The moral choices that made such an early and semi-frequent appearance, in the original, are absent this go-around. That's a shame though as it really helped it stand out from the back in Battle Realms and gave it a more RPG and personal feel. About the only thing returning that's true to the original are the simple resources of water and rice, and the ability to cross train troops. Few resources are nice, but the real fun is mixing soldiers, putting a brute soldier in a ballistic camp will cause a stronger soldier, but not necessarily better.

Battle Realms has the potential to be a long-running series, but it won't grow into its own by simply adding a new clan's perspective on the Battle Realms universe and letting the gameplay stagnate. It's encouraging that Liquid was given the go-ahead to make this expansion, and hopefully they will be given enough time and leeway to create a true sequel that fleshes out all the positives, and stamps out all the annoying design flaws that were allowed to continue onto Winter of the Wolf.

Graphics: 7/10
Back when it was released, Battle Realms was gorgeous. The textures were unreal, the detail was fantastic, and the soldiers were of a decent size and it complemented their animations extremely well. Cut to a few years later and the same game isn't looking as good as it used to. To be fair, from afar, it still looks good; birds fly through mist-laden forests, water ripples when stepped on, and troops still move well. The kinks in the armor come whenever the camera zooms up for cutscenes and shows atrocious character models that are only barely recognizable as humanoid. The animations, as stated, still look well, but they seem to be recycled with nothing new placed in to make it seem different, same for the character models from the standard view. Having the landscape still looking good is really what carried the day.


Sound: 5/10
Dramatic and classic are the best words to use when describing the music. They're in the same vein as so many other titles, but still a notch above them in terms of their clarity and quality. The voice-overs, on the other hand, are downright laughable. For the first few hours, I swore there were just two guys shoving things in their mouths to make the voices sound semi-different. The voices are so over-dramatized that they fail to be humorous in the Resident Evil way, and border on irritating.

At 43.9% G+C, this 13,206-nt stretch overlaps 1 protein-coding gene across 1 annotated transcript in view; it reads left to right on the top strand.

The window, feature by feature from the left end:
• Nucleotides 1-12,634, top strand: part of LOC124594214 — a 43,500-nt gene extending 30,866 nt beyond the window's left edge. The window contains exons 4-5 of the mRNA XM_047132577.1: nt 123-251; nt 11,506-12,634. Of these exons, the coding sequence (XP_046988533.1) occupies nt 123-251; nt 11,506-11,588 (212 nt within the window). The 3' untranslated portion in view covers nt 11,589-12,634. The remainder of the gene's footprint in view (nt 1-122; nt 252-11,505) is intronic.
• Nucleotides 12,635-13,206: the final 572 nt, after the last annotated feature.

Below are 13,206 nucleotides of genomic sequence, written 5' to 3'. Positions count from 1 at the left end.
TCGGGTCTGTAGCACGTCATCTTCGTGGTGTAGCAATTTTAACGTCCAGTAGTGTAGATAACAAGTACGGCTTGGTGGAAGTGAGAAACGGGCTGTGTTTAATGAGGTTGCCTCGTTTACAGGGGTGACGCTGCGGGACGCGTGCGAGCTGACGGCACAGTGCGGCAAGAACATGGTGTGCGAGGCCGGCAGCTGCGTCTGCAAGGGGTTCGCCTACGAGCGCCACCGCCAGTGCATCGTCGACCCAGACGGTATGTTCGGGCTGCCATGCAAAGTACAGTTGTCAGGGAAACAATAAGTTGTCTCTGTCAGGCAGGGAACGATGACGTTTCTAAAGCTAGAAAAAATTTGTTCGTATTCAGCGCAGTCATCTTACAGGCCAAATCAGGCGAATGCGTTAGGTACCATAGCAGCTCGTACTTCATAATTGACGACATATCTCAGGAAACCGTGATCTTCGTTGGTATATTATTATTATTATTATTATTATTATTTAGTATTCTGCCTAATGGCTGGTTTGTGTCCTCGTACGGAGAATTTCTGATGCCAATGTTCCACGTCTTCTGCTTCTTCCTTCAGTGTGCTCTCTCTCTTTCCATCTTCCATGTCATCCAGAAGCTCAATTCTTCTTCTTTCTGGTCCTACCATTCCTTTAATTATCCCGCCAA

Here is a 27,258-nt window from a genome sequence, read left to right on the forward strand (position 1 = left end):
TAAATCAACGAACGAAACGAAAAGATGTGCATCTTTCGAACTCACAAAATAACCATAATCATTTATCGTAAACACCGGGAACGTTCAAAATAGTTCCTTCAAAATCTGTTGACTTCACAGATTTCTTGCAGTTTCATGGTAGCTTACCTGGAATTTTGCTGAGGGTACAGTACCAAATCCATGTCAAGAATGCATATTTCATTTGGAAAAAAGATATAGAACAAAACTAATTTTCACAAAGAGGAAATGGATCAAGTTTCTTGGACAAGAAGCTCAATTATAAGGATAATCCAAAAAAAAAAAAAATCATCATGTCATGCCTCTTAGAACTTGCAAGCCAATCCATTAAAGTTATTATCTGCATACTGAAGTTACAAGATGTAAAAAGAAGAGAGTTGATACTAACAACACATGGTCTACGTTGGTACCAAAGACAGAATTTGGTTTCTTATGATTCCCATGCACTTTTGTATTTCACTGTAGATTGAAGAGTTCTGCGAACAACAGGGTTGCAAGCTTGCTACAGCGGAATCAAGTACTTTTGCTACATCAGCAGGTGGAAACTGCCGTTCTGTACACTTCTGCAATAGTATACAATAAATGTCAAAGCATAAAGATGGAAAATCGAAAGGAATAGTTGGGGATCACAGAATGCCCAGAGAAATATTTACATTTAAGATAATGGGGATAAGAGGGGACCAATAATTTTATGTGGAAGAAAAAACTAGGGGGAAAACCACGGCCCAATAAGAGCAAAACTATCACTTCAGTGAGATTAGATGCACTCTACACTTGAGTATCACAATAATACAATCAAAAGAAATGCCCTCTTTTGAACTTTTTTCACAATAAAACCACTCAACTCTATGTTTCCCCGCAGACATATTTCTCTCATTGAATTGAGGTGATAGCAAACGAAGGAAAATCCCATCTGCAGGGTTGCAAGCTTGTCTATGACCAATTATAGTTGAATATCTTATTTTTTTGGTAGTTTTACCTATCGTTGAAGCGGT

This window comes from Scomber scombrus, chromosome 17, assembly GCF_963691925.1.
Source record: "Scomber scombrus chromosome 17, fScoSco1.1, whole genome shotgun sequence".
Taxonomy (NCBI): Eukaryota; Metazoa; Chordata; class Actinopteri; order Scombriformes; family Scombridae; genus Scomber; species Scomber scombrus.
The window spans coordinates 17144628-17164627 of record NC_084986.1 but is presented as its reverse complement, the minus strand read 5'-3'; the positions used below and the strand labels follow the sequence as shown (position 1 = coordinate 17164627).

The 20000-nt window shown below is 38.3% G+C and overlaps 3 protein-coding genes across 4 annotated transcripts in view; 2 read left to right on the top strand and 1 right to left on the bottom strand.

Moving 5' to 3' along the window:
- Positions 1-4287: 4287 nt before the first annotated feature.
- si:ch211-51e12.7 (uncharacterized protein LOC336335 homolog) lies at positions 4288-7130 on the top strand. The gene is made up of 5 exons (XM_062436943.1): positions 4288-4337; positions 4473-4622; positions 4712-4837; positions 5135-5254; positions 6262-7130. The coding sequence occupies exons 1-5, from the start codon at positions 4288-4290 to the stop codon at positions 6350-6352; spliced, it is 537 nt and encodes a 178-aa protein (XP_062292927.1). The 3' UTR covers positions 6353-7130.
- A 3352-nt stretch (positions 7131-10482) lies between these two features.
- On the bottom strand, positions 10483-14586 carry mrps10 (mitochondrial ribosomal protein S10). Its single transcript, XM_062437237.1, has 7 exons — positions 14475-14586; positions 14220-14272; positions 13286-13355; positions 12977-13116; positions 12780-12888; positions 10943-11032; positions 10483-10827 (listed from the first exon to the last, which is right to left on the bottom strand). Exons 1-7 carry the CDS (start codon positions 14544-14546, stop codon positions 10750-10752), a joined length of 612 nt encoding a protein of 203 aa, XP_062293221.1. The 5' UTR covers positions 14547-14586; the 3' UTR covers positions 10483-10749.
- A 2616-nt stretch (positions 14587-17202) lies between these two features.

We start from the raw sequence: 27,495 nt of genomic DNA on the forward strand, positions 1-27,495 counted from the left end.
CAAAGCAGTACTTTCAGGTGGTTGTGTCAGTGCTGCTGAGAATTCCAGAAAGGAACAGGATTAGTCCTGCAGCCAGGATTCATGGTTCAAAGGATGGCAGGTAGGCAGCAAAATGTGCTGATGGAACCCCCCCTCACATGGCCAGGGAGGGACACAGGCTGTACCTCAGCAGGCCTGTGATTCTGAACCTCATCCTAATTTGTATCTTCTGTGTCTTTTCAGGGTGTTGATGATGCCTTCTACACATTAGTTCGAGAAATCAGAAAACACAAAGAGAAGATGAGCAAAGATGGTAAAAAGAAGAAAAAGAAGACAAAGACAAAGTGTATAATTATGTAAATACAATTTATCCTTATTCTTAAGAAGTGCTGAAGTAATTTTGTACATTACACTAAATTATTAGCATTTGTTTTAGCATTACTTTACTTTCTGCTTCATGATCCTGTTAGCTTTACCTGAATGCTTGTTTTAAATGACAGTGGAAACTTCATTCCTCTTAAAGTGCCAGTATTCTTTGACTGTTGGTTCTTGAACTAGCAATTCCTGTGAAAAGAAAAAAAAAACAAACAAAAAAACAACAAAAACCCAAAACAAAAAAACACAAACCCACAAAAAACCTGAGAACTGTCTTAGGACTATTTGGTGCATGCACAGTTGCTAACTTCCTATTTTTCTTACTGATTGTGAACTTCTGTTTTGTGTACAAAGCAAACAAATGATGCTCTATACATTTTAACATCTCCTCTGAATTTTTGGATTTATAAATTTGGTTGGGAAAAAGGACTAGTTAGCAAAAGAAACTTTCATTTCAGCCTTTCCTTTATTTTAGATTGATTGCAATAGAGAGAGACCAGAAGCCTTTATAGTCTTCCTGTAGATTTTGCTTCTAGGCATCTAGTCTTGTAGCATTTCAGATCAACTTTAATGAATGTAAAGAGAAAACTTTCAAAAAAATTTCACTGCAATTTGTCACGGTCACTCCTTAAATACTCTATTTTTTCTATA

Control: 5.5/10
Like the original, good luck in getting the troops to do more than run into combat. Formations are absent and the standing given to them is routinely ignored. All those cool troops that took an hour to cross-train and get suited up in the best armor won't last more than a few seconds once the enemy starts to attack as chaos takes over and it becomes luck over skill as to who will win. That's truly the decisive blow that marks Winter of the Wolf as a disappointing release and makes other things, like soldiers automatically waiting their turn to train or put on armor once queued, a mute point.

Overall: 5.5/10
Winter of the Wolf is a bittersweet release as it marks a return to a favored universe, but, in doing so, loses what personality it had in favor of keeping its negative traits. If you're a diehard fan and had no problems with the original, the later levels will suffice, but keep in mind that skipping the beginning levels is highly recommended. For those looking for this as the series taking the next step that it needed to take, sadly, this is not it.

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Related Links: Liquid Entertainment